Why are there earthquakes in Lisbon?

Lisbon is similar to San Francisco not only because of its position on the edge of an estuary and its Golden-Gate-like bridge. Another similarity is immediately obvious in the topography of the landscape—steep slopes and numerous hills separate distinctive neighborhoods and make the city feel larger than it is. Both cities have streetcars. Whereas San Francisco's streetcars stick to the...
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Lisboa (Lisbon) by the sea

The landscape of Lisbon is largely defined by its seaside location. For centuries, even millennia, inhabitants have made their living on the sea—searching for their food and new lands to exploit. The city is situated next to the Rio Tejo (Tagus River), which is not a river at all, but an estuary where fresh water from the Tagus River interacts...
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Join me for a trip to a place where cultures and tectonic plates have collided!

Welcome to the reawakening of this blog, which has been dormant for three years. I invite you to follow the blog and receive notifications of new posts via email during the next two months. The goal is to explore incredible landscapes and provide the reader with a taste of their beauty and geologic underpinnings. The Mediterranean Sea is the remnant...
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Assembling Patagonia

Sometimes you just feel lucky! In preparation for writing about the geologic history of Patagonia I have been reading papers about the oldest rocks there—aimed at learning how Patagonia was "put together" with the rest of South America during the assembly of the Gondwana super-continent. I had decided to attend the Geological Society of America's March meeting of the Cordilleran...
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The Patagonian saga continues

We're back in the USA! Thanks to everyone who followed my explorations of the geology and natural environment in this amazing part of the world—Patagonia. Also thanks for your comments along the way. I wanted to respond to many of them but was sufficiently challenged just getting the initial postings out there. During the upcoming months, I will be focused...
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From the cordillera to the capital

Last night in the cordillera—where to stay? Not in Bariloche but west of it, where it's possible to be immersed in mountains, lakes, and sky, rather than atrocious architecture and consumer products. We splurged with a night in a 5-star hotel: the Charming Hotel—who came up that rather silly name? It is on a cliff overlooking Lago Nahuel Huapi with...
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The prettiest town in Argentina

We have not visited all of the towns in Argentina, but San Martín de los Andes is the prettiest one we've visited so far. It is situated at the east end of Lago Lácar and at the edge of Parque Nacional Lanín. San Martín is a ski town in the winter; in the summer it's a tranquil base for kayaking,...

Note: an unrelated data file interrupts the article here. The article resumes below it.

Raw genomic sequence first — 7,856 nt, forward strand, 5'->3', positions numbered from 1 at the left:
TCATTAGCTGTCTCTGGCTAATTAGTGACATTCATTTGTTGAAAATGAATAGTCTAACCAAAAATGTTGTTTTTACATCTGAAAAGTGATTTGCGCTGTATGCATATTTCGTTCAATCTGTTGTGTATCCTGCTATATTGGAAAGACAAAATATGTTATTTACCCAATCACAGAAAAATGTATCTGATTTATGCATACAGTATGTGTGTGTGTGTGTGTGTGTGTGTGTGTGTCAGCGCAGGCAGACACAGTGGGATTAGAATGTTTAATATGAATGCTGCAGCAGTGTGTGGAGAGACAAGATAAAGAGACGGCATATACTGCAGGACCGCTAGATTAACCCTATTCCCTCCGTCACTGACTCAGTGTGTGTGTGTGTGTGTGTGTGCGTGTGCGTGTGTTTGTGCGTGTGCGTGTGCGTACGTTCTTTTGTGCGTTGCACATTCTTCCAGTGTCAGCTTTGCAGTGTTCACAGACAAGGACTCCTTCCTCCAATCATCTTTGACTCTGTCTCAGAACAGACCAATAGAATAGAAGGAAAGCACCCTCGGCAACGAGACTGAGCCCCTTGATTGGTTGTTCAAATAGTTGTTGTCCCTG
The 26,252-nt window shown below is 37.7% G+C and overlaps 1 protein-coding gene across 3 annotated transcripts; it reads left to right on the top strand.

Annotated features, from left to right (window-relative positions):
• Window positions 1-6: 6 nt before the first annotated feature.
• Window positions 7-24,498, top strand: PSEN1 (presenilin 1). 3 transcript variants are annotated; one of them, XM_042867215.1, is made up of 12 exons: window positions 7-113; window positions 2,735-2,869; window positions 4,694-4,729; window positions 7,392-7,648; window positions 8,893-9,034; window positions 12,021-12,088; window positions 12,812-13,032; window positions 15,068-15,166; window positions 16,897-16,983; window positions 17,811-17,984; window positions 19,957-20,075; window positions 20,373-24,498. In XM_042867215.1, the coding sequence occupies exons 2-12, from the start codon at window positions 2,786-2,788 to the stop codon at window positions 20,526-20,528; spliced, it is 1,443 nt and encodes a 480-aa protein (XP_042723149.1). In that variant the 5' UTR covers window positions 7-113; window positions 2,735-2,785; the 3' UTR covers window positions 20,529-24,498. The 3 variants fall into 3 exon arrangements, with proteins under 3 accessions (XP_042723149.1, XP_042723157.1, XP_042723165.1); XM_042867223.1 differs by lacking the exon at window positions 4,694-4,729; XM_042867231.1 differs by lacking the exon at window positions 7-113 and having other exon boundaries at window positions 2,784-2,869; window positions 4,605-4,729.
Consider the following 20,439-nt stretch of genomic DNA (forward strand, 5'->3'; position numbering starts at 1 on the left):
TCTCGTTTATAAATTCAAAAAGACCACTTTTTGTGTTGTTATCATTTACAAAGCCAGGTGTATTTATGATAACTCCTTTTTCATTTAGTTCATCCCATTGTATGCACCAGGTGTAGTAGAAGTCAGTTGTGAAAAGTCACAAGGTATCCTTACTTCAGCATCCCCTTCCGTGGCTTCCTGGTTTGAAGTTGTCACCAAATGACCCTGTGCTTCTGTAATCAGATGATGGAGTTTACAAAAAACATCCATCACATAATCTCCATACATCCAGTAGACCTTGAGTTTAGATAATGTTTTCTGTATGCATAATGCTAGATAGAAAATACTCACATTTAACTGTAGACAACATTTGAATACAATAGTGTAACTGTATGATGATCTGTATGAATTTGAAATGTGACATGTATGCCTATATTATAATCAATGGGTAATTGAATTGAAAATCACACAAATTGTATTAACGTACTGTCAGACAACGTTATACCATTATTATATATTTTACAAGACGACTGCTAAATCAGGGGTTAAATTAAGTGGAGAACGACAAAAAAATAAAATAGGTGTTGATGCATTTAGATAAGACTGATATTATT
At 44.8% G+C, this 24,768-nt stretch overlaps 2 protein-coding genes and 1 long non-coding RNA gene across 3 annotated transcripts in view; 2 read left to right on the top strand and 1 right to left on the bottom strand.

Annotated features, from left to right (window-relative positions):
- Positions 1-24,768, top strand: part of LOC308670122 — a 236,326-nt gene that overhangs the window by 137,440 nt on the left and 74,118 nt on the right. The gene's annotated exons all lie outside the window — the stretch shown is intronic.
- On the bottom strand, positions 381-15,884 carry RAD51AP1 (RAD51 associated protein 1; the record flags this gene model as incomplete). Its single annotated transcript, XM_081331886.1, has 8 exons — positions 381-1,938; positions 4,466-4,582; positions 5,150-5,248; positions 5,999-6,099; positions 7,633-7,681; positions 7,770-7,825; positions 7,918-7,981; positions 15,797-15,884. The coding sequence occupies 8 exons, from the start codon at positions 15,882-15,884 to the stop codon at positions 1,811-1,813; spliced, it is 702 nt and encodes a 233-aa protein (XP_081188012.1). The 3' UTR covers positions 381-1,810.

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Volcanoes past and present

The lake district is in the northwestern part of Patagonia, where the landscape has changed somewhat. In Argentina, the lakes are still on the dry side of the Andes, but the country border here jogs a little westward to capture more of the cordillera with its mountains and green forests. The nothofagus is still here—southern beech tree that evolved when...
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La Ruta 40—now and 9,000 years ago

You may be familiar with Highway 50 in Nevada—it is the slow road going east–west. A book about this road is titled "The Loneliest Road in America". It gives a mile by mile description of features along the way (ghost towns, sand dunes, gold mines, etc.). For La Ruta 40 in Argentina, this would be a boring book indeed! Travel...
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Whispers of rock

If climbers are straining to conquer the scream of raw stone, geologists are straining to hear the whispers of rock that often yields its secrets reluctantly. Learning to "read the rocks"—to decipher Earth's history—is like reading a story where most of the pages are missing, and the pages that remain are shuffled into a random order. So learning to interpret...
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Scream of stone

"Scream of Stone"—an aptly named, feature-length film by Werner Herzog documents the personalities, egos, and drama involved with a climbing expedition to Cerro Torre. It's shot on location and includes stunning footage of the mountains here. Although lower in elevation than Cerro FitzRoy (3100 meters compared to 3400 meters) Cerro Torre makes up for its diminutive stature with steeper slopes,...
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A mecca for climbers—and anyone who loves mountains

We are back in Parque Nacional Los Glaciares (Glacier National Park), this time in the sturdy little town of El Chaltén, located right at the edge of the park. It consists of lodging, restaurants, excursion companies—everything geared to the people who come here from all over the world to climb and hike during the summer season. Here is a photo...
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About the Blogger

Karen (here with Mt. Shasta in background) is a geology professor emerita who aims to provide a "pocket geologist" for world travelers. Follow the blog to explore the landscapes of our planet and figure out what causes them to look the way they do.

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